Solutions

Indonesia’s plantation sector can – and must - make a genuine contribution to Indonesia’s development, rather than destroying the future for its people, its wildlife and the global climate on which we all depend.

Palm Oil

Greenpeace believes that palm oil can be produced responsibly. Palm oil production has been part of the livelihoods of local communities in Asia and Africa for decades, and can contribute both to economic development, while protecting forests and other ecosystems.

An example of this is the Dosan village on the Indonesian island of Sumatra. Palm oil producers, like the members of the Palm Oil Innovation Group, have shown that there is a business case for palm oil production that does not lead to forest destruction or violate the rights of local communities.

Greenpeace envisions palm oil production by local communities and industrial players that protects forests, and follows responsible agricultural practices while contributing to economic development and respecting the social, economic and cultural rights of local communities.

Pulp and Paper

Asia Pulp & Paper’s (APP) Forest Conservation Policy sets a model for the pulp and paper industry. In February 2013 Greenpeace suspended active campaigning against APP following the announcement of its  Forest Conservation Policy includes an immediate moratorium on all further forest clearance by all of its Indonesian suppliers while independent assessments are conducted to establish areas for protection.

If we are to turn the tide of forest destruction in Indonesia, we need many more companies to make commitments to end their role in deforestation. And we have to ensure that those companies that do make such commitments deliver on them.

Political Solutions

Greenpeace calls for permanent and full protection of forest and peatland, including a review concessions permits, governance and law enforcement, as well as the implementation of a responsible and just land-use planning system.

In May 2011, Indonesia introduced a two-year moratorium on permits for new concessions in primary forests and peatlands. While this moratorium was a welcome step in terms of the signals it sent, in practice most of the primary forests that it covers are already legally protected; the remainder are largely inaccessible and not under immediate threat of development.

More work needs to be done to harmonise spatial planning, develop sectoral policies and maps, as well as provide stronger law enforcement and mechanisms for resolving social conflicts.

Find out more here.

The latest updates

 

A Thai child holds an elephant "piggy bank"

Image | September 28, 2009 at 7:00

A Thai child holds an elephant "piggy bank" containing "small change for the climate." The child is one of five Thai children to hand the "piggy bank" to Yvo de Boer, the UN's top climate official, at the start of the latest round of climate...

Five Thai children hand little elephant "piggy

Image | September 28, 2009 at 7:00

Five Thai children hand little elephant "piggy banks" containing "small change for the climate" to Yvo de Boer, the UN's top climate official, at the start of the latest round of climate negotiations in Bangkok. The event was the final step in...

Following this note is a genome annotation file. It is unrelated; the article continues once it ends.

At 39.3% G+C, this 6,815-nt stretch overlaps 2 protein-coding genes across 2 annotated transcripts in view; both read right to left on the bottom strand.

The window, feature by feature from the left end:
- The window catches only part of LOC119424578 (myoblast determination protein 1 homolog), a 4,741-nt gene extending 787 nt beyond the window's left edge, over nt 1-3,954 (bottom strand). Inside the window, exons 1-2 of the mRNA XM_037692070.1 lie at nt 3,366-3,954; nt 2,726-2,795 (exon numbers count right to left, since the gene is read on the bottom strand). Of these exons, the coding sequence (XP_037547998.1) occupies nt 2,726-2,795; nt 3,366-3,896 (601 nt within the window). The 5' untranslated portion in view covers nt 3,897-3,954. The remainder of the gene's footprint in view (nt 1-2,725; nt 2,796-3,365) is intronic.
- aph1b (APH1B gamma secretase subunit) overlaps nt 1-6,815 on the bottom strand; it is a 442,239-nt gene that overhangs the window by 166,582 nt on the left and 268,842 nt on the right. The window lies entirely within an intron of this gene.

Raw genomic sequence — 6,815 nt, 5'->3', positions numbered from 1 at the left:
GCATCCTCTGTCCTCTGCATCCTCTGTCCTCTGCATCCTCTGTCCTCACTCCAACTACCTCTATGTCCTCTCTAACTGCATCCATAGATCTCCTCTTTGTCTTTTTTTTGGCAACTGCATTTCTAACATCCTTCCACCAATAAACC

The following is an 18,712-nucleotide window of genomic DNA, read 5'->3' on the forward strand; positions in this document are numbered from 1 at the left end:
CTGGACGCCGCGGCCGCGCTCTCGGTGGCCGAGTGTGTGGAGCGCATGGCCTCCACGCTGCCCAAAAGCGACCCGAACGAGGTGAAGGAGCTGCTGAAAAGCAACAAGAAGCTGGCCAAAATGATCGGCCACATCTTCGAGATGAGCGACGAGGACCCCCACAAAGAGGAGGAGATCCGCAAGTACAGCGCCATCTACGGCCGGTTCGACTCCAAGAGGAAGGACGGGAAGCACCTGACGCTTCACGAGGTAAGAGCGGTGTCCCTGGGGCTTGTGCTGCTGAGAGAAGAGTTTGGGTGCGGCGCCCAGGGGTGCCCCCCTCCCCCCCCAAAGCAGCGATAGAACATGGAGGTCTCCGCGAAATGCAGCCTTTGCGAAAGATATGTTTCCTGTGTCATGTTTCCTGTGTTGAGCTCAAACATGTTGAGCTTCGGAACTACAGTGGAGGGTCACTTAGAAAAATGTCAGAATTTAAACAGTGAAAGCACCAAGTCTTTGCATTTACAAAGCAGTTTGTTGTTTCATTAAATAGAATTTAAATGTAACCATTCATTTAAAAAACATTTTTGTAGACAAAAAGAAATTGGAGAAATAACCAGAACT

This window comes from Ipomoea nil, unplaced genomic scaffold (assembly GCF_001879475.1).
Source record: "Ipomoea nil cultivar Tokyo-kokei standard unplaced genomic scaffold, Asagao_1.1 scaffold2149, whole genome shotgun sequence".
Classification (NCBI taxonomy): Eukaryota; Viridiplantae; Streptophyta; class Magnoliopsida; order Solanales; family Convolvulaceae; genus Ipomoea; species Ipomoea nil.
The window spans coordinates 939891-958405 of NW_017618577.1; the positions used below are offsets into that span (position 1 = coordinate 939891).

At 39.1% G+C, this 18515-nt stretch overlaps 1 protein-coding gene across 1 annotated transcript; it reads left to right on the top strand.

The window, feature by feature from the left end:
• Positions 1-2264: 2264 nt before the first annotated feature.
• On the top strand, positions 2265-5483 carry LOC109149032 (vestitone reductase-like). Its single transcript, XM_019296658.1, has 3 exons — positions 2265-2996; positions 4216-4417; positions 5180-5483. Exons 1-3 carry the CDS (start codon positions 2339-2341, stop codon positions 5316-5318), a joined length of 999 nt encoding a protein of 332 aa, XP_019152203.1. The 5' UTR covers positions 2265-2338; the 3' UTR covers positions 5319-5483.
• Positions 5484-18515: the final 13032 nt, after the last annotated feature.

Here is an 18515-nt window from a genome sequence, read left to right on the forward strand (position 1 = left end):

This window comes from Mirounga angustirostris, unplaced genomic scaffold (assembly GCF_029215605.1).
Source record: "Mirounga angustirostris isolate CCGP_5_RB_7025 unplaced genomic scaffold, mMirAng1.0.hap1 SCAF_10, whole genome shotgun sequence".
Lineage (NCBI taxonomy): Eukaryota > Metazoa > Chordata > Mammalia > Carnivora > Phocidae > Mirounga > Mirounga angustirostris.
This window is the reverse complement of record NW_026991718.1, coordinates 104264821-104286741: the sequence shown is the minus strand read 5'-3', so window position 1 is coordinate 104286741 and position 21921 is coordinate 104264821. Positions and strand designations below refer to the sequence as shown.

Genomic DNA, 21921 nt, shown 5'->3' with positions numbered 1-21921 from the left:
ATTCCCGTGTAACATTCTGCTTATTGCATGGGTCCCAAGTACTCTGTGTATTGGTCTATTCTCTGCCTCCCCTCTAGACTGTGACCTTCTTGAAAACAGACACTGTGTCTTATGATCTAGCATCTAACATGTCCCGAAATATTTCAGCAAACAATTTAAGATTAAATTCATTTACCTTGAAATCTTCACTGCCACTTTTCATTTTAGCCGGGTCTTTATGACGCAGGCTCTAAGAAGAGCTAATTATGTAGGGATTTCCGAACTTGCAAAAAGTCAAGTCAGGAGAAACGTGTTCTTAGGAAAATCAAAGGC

Five Thai children hand little elephant "piggy

Image | September 28, 2009 at 7:00

Five Thai children hand little elephant "piggy banks" containing "small change for the climate" to Yvo de Boer, the UN's top climate official, at the start of the latest round of climate negotiations in Bangkok. The event was the final step in...

Five Thai children hand little elephant “piggy

Image | September 28, 2009 at 7:00

Five Thai children hand little elephant “piggy banks” containing “small change for the climate” to Yvo De Boer, the UN’s top climate official, at the start of the lastest round of climate negotiations in Bangkok. The event was the final step in...

70 days to Copenhagen: time is running out for the climate and our children’s future

Feature story | September 28, 2009 at 6:00

After a disastrous week for the climate in New York and Pittsburgh, five Thai children today made a direct appeal for their future to Yvo De Boer, the UN’s top climate official, at the start of the latest round of climate negotiations in Bangkok.

Schoolchildren walked with the Greenpeace

Image | September 26, 2009 at 7:00

Schoolchildren walked with the Greenpeace-led Chang(e) Caravan during an educational activity about elephants, biodiversity, forests and climate change in Ancient Siam, Samutprakan Province, around 30 kilometers south of Bangkok The Caravan, now...

A house lies abandoned in the coast of Klong

Image | September 26, 2009 at 7:00

A house lies abandoned in the coast of Klong Dan, Samutprakan province, 30 kilometers south of Bangkok, where coastal erosion has already washed away parts of the town, in this photo taken on September 7 and released today by Greenpeace.

Local children play beside a house which

Image | September 26, 2009 at 7:00

Local children play beside a house which lies abandoned in the coast of Klong Dan, Samutprakan province, 30 kilometers south of Bangkok, where coastal erosion has already washed away parts of the town, in this photo taken on September 7 and...

Elephants from the Greenpeace

Image | September 24, 2009 at 7:00

Elephants from the Greenpeace-led Chang(e) Caravan rest on the road in Chacheongsao, on the 12th day of the Caravan into Bangpakong district where the group will later hold focus group discussions with community representatives on climate change...

Greenpeace activists and elephants walk through

Image | September 24, 2009 at 7:00

Greenpeace activists and elephants walk through Chacheongsao, on the 12th day of the Chang(e) Caravan into Bangpakong district where the group will later hold focus group discussions with community representatives on climate change effects on...

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